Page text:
How Howard’s Great GST Bargain Got Trashed By Canberra

Written by:
28 June 2017
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Policy elites take the view that former prime minister John Howard did a deal with Meg Lees and the Democrats to introduce the GST. In a trivial procedural sense that is accurate. More importantly, however, Howard did a deal with the Australian people that in return for repealing a huge bunch of nuisance taxes, the Commonwealth could levy a broad-based goods and services consumption tax.

The electorate has held politicians to that deal – tampering with the GST has very quickly become a no-go zone. Politicians who try to vary the rate, or base, fast find themselves on the receiving end of voter dissatisfaction.

Australia has done very well out of the GST settlement – many inefficient taxes have been repealed and massive revenue flows have been directed to the states and territories. While there is some dissatisfaction with the distribution of GST to Western Australia, the tax quickly became a widely accepted and understood part of the fiscal landscape.
Howard’s genius in devising the GST was to ensure that the Commonwealth that collected the tax had no incentive to vary the arrangement while ensuring that it bore all the political cost of doing so. After 17 years, the political class has found a loophole.

An unprincipled Coalition government is trashing the Howard settlement. First, we saw the attempt to apply the GST to low-value imported goods bought online for under $1000. That piece of silliness is at the Productivity Commission to work out how it can be done – mind you, the start date for this yet-to-be-designed tax is July next year. But it is the bank levy that looks to be the most egregious violation of the GST settlement.

The levy announced at the last budget is a nuisance tax – exactly the sort of tax the GST was meant to eliminate. All sorts of propaganda has been proposed to justify the tax, but the bottom line is that there is a hole in the budget due to excessive spending and the government needed a plug. Who better to whack than those ungrateful banks – who, apparently, have plenty of money and can afford it anyway.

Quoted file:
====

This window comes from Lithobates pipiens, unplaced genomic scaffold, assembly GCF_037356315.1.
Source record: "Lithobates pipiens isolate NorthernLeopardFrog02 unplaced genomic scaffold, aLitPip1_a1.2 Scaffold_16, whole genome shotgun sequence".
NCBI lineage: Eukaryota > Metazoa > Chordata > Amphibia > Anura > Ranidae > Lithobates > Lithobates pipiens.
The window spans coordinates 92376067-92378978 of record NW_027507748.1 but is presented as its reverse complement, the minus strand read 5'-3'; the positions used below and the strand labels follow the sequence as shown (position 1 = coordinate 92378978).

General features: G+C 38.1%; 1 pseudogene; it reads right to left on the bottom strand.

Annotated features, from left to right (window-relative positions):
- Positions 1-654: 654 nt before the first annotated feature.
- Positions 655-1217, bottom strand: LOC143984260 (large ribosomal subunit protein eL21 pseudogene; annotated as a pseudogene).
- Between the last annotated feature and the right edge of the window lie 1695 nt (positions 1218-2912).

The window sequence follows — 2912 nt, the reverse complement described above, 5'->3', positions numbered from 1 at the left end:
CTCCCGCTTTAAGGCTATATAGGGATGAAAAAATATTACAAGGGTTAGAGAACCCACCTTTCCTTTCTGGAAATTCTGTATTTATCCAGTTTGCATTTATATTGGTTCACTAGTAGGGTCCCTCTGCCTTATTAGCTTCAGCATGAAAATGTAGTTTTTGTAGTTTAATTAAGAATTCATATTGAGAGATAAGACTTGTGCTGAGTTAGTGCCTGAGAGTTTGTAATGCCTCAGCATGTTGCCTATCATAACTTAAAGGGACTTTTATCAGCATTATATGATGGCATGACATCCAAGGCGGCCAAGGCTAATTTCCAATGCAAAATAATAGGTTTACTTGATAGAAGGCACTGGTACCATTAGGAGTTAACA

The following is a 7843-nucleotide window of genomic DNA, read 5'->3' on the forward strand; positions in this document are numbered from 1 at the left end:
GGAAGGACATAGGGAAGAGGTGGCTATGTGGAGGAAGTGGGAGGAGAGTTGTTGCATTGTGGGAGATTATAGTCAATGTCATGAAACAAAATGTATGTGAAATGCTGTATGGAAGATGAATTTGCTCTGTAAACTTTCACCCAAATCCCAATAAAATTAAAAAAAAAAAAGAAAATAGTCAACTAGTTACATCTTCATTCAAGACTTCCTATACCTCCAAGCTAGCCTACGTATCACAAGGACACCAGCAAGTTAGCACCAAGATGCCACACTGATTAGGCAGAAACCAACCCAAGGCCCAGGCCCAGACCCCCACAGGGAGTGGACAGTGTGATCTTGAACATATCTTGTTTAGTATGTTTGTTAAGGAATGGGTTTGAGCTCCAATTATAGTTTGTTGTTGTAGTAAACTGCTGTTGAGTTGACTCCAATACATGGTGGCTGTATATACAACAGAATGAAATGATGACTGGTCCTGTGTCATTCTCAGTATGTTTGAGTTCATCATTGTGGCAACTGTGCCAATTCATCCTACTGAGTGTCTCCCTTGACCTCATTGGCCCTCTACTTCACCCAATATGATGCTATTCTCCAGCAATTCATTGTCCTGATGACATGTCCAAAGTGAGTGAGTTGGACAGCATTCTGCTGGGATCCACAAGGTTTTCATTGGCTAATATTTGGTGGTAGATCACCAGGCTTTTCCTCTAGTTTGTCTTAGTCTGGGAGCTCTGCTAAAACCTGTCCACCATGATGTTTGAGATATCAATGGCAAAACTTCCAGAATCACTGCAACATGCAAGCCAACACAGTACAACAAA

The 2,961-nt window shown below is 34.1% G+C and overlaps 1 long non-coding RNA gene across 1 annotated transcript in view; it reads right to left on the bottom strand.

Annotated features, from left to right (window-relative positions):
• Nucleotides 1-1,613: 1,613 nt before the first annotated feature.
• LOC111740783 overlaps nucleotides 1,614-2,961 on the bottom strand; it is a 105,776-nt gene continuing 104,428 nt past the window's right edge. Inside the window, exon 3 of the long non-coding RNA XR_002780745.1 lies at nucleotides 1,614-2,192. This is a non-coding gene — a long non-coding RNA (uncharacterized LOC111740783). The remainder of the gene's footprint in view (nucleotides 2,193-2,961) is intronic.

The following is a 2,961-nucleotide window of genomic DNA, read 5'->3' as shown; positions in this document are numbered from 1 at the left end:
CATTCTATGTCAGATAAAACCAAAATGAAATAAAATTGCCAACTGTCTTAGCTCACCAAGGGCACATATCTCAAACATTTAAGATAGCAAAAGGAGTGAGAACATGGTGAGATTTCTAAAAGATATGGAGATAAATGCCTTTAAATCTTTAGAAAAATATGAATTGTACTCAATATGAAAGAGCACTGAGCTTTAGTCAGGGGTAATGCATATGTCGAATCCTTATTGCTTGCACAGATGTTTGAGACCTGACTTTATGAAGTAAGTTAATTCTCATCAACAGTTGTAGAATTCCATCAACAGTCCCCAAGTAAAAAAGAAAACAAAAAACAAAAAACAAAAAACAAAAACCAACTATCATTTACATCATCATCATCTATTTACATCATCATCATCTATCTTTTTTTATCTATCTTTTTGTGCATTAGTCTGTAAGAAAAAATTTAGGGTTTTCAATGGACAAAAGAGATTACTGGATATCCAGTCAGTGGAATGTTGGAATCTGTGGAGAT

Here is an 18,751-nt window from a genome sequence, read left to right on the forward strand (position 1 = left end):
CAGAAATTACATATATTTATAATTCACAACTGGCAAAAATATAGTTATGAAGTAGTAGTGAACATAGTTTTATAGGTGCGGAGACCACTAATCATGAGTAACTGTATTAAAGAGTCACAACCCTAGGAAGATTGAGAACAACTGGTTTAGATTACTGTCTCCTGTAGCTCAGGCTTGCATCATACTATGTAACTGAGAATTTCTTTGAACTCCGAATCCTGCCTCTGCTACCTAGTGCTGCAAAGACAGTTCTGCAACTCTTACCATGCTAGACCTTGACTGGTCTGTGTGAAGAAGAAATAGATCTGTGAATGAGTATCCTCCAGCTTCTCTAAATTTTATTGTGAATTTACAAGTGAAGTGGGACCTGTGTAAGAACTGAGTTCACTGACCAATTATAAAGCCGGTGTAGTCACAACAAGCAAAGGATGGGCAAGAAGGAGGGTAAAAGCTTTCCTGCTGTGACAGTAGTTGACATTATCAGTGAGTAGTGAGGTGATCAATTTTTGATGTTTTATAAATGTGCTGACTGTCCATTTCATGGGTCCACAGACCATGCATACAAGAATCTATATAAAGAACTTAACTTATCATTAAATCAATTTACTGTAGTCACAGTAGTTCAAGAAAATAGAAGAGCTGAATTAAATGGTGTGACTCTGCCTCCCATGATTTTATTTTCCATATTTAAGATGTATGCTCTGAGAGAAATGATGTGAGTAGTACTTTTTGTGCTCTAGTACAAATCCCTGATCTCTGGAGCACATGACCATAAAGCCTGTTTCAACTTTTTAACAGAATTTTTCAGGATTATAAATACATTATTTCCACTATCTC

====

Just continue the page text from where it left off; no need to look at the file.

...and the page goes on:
Contrast the bank levy with the ill-fated mining tax. Taxing rent is the economic equivalent of a perpetual motion machine and was always a bad idea. Nonetheless, the government hoped to substitute a tax on rent for royalties – in theory, at least, an economic improvement. Contrast the bank levy with the carbon tax. There the government had the notion that a less carbon-reliant economy would lead to improved living standards sometime in the future. That view seems to be bipartisan policy.


The bank levy has no such noble notions – rather, it is a mechanism to raise revenue from people who have annoyed the government.

That South Australia would copy the bank levy seems to have caught everyone off guard. In an audacious move, the South Australians have not just wedged the federal government, they have skewered them. How does it argue that the state-based bank levy is a violation of the GST agreement but the identical federal-based levy is not?

Of course, we should all have seen this coming. After all, when the federal government introduced the mining tax Mark II they promised to refund all royalties and the states responded promptly by raising their royalty rates.

One way of thinking about federal-state fiscal arrangements is as a cartel. The various tax bases are carved up and shared out with a dominant player and a series of smaller players. At the last budget, we saw the dominant player create a new tax base and provide political cover for the smaller players to increase their share.

It gets worse.


If South Australia manages to “get away” with its bank levy, all the other states will almost certainly be compelled to follow suit. The GST distribution mechanism penalises states that do not fully exploit their existing tax bases. Not only will not having a bank levy result in lower tax revenue, it could also result in lower GST revenue from the Commonwealth.

Howard’s GST settlement requires the Commonwealth to jealously maintain integrity of the system. But when the Commonwealth itself breaks the deal, it could be impossible to stop the states from defecting as well.

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